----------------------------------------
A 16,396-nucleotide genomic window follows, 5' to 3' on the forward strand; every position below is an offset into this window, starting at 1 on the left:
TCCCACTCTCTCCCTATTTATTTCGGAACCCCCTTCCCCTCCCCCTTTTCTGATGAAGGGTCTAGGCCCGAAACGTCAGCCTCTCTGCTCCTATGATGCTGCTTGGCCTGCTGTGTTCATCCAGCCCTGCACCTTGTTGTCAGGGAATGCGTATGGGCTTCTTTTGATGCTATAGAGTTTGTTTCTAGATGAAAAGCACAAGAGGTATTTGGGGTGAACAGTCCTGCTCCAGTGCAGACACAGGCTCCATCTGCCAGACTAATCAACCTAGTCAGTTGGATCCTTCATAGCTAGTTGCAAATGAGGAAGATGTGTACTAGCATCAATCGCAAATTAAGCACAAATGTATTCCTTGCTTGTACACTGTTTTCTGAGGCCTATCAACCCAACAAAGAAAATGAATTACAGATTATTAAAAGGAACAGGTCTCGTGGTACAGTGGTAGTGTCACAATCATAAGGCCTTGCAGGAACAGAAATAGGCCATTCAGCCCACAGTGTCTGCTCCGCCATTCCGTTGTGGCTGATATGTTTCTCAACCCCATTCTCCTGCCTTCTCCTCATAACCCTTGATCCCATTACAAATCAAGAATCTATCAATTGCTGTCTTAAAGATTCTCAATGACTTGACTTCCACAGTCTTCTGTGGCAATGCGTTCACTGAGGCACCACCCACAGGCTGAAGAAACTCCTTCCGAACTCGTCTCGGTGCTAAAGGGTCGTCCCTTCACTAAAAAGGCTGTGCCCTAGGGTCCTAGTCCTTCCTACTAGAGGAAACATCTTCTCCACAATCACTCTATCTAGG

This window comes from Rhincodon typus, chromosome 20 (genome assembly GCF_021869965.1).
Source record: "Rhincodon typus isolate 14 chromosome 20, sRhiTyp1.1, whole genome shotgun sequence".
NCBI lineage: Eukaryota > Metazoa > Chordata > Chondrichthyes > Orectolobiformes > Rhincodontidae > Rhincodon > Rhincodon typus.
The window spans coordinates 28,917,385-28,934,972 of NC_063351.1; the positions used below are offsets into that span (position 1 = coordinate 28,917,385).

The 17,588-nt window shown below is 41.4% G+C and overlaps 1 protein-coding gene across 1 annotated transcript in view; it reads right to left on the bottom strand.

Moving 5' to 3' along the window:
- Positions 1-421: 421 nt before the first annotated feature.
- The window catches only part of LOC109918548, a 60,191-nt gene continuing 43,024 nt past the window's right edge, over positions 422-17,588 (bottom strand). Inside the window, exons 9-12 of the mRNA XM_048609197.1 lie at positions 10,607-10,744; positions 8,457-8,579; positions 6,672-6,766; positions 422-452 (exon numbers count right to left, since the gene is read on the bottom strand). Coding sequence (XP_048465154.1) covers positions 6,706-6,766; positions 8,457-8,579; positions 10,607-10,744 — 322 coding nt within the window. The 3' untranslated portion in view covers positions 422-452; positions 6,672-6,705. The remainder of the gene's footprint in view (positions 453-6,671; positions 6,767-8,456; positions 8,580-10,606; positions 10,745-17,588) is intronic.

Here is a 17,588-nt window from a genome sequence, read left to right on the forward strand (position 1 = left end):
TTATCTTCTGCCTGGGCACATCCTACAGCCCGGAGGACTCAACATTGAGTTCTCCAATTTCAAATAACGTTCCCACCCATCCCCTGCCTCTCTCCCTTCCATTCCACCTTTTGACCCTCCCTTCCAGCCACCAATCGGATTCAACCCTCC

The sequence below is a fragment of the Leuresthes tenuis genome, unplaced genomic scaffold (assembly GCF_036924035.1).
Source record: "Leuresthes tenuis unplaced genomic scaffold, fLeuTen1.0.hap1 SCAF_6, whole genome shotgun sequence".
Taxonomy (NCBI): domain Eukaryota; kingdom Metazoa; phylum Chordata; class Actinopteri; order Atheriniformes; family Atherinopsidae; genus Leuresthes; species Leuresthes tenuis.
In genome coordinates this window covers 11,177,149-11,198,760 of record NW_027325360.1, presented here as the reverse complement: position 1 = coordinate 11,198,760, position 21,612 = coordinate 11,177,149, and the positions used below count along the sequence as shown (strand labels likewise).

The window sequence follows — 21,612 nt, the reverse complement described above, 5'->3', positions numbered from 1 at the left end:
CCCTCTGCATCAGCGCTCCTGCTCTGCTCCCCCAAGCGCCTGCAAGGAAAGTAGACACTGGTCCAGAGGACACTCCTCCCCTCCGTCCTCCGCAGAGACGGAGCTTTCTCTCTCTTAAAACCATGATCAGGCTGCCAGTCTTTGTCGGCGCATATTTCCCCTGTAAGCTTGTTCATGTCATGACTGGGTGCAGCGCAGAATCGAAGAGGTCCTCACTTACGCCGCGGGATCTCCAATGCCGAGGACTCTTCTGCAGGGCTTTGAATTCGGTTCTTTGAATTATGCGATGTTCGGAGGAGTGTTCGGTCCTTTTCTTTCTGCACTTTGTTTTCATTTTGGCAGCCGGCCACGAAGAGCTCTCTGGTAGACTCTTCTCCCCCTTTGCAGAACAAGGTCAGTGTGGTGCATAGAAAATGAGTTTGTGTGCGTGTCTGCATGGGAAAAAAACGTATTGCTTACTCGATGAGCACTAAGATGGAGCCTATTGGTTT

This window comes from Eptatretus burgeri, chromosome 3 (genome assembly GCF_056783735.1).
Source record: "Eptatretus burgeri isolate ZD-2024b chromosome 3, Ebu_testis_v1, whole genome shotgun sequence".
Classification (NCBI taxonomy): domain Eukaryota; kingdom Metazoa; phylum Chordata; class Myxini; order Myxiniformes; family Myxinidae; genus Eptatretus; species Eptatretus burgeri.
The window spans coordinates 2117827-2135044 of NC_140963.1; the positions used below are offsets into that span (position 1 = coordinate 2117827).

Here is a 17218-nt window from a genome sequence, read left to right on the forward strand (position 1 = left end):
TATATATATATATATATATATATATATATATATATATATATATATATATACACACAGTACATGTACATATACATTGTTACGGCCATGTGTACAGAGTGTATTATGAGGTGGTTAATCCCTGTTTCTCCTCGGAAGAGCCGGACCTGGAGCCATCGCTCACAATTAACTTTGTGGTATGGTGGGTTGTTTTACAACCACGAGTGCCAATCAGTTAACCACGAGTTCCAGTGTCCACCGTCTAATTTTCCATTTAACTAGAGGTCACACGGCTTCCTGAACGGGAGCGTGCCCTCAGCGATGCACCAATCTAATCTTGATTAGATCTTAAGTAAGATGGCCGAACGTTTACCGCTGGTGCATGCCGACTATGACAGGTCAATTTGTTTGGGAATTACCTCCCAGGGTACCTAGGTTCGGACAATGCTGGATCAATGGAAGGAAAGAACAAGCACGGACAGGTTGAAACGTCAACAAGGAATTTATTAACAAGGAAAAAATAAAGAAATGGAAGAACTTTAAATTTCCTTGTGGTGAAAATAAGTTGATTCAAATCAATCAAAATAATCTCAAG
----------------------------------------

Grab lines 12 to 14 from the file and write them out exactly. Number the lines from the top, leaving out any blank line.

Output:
TTATCTTCTGCCTGGGCACATCCTACAGCCCGGAGGACTCAACATTGAGTTCTCCAATTTCAAATAACGTTCCCACCCATCCCCTGCCTCTCTCCCTTCCATTCCACCTTTTGACCCTCCCTTCCAGCCACCAATCGGATTCAACCCTCC

The sequence below is a fragment of the Leuresthes tenuis genome, unplaced genomic scaffold (assembly GCF_036924035.1).
Source record: "Leuresthes tenuis unplaced genomic scaffold, fLeuTen1.0.hap1 SCAF_6, whole genome shotgun sequence".